Cancer Types

Lung Cancer

Information about lung cancer.

What are lungs?

Your lungs are in your chest and are protected by your rib cage. They supply oxygen to your body.

What is lung cancer?

Lung cancer begins when abnormal cells grow in an uncontrolled way in one or both lungs.

Types of lung cancer:

  • Small-cell lung cancer
  • Non-small cell lung cancer
  • Other rare types of lung cancer


There is no certain way to prevent lung cancer, but there are some things you can do that may reduce your chances of getting it. These include:

  • Not smoking, and if you do smoke, quitting as soon as possible
  • Avoiding second-hand smoking (smoke from other people's cigarettes, cigars or pipes)
  • Avoiding asbestos
  • Avoiding exposure to cancer-causing agents e.g. asbestos, radon, diesel exhaust and air pollution

See Healthy Living for more information on prevention.

Who can be affected by lung cancer?

People who smoke tobacco or smoked in the past are at the highest risk for lung cancer. But anyone can get lung cancer - one in five people diagnosed with lung cancer have never smoked.

The chance of developing lung cancer increases with age.

Risk factors

Anything that can increase your risk is called a risk factor. Having one or more of these risk factors does not mean that you will develop lung cancer.

The risk factors for lung cancer are:

  • Smoking, especially if you began smoking when young, smoked for a long period of time or were a heavy smoker
  • Exposure to second-hand smoke
  • Family history of lung cancer
  • History of lung disease, e.g. chronic obstructive pulmonary disease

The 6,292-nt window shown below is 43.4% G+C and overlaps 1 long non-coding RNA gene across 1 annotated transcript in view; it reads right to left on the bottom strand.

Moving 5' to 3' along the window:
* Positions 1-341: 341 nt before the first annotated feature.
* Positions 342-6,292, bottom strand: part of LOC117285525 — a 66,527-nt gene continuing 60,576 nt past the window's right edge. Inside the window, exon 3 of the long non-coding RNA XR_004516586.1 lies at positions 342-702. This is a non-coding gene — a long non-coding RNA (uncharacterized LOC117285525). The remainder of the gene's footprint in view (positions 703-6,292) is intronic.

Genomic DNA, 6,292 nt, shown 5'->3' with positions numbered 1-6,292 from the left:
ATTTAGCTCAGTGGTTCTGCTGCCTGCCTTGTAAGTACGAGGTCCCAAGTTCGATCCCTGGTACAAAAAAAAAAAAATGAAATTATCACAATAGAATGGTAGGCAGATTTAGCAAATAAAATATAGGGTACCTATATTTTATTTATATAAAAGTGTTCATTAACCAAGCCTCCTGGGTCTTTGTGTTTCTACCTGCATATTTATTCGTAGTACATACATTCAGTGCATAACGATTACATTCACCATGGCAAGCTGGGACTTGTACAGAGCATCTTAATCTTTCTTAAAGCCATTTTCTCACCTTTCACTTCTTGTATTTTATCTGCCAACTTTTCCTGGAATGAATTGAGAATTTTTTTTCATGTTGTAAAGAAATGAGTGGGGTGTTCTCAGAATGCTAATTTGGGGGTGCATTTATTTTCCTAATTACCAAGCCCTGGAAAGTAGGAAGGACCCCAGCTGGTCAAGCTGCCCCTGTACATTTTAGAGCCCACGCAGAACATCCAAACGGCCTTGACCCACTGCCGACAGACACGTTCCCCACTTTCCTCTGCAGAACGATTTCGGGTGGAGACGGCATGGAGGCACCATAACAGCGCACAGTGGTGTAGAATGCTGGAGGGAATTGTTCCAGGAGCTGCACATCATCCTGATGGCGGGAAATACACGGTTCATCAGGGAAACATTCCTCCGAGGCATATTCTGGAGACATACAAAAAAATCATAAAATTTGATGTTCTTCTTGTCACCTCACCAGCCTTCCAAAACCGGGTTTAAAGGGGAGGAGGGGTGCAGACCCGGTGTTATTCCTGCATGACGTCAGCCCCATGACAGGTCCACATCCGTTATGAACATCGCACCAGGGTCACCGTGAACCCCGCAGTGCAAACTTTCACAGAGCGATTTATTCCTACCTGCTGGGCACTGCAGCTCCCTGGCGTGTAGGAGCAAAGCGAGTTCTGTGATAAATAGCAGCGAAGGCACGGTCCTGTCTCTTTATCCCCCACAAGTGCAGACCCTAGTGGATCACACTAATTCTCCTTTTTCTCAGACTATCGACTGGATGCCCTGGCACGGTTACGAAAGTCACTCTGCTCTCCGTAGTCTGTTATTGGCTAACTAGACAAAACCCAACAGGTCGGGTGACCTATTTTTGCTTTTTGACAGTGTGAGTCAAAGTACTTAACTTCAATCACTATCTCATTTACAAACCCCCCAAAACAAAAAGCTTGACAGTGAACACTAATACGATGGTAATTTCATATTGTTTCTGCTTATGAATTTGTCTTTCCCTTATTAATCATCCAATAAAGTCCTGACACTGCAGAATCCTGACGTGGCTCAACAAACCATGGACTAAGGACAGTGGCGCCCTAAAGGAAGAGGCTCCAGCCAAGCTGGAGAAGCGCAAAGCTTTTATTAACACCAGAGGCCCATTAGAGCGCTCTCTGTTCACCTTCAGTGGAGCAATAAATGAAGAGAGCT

• History of cancer
  • Exposure to cancer-causing agents e.g. asbestos, radon, diesel exhaust and air pollution

Signs and symptoms

There may be no warning signs that you have lung cancer. Some signs and symptoms may include:

  • A cough that doesn't go away and gets worse over time
  • Constant chest pain or shoulder pain
  • Shortness of breath or wheezing
  • A hoarse voice
  • Lots of lung infections such as bronchitis or pneumonia
  • Coughing up blood
  • A chest infection that will not go away
  • Unexplained weight loss
  • Constant tiredness

If you are experiencing any of these signs or symptoms, please contact your doctor immediately. Many other conditions can cause these symptoms, but it's best to get them checked out.

Finding lung cancer early

Lung cancer is a difficult cancer to find early. It is important to talk about any of your symptoms with your doctor as soon as you can. Your doctor can arrange the tests to assess your symptoms.

Testing and diagnosis

Doctors will listen to your chest for anything unusual. They may arrange further tests such as:

  • Sputum test (coughing up mucus or phlegm into a little container)
  • Chest x-ray
  • CT scan or PET-CT scan

The doctor may also refer you to a specialist to do further tests, such as a bronchoscopy. This is when a small tube with a camera attached is inserted through your nose to look inside the airways that lead to your lungs. You may be referred for a lung biopsy.


The treatment for lung cancer depends on the type and stage (how far it has spread), the location of the tumour and your general health and preferences.

Treatment options may include surgery, radiation, chemotherapy, radiofrequency ablation, targeted therapy, and immunotherapy. Other treatment options may also be offered.

Helpful websites

Lung Foundation New Zealand

Cancer Society - Understanding Lung Cancer booklet


Asthma & Respiratory Foundation NZ - Lung Cancer

Auckland Radiation Oncology - Understanding Lung Cancer

eviQ Australia

Health Navigator NZ - Lung Cancer

Healthpoint - Information on radiation therapy side effects

For those in the Northern regions

Healthpoint – Northland DHB Blood and Cancer Service

Healthpoint – Whānau Ora Navigation Cancer Care Service, a tautoko/support service for Māori and whānau

Healthpoint – Counties Manukau DHB Lung Cancer information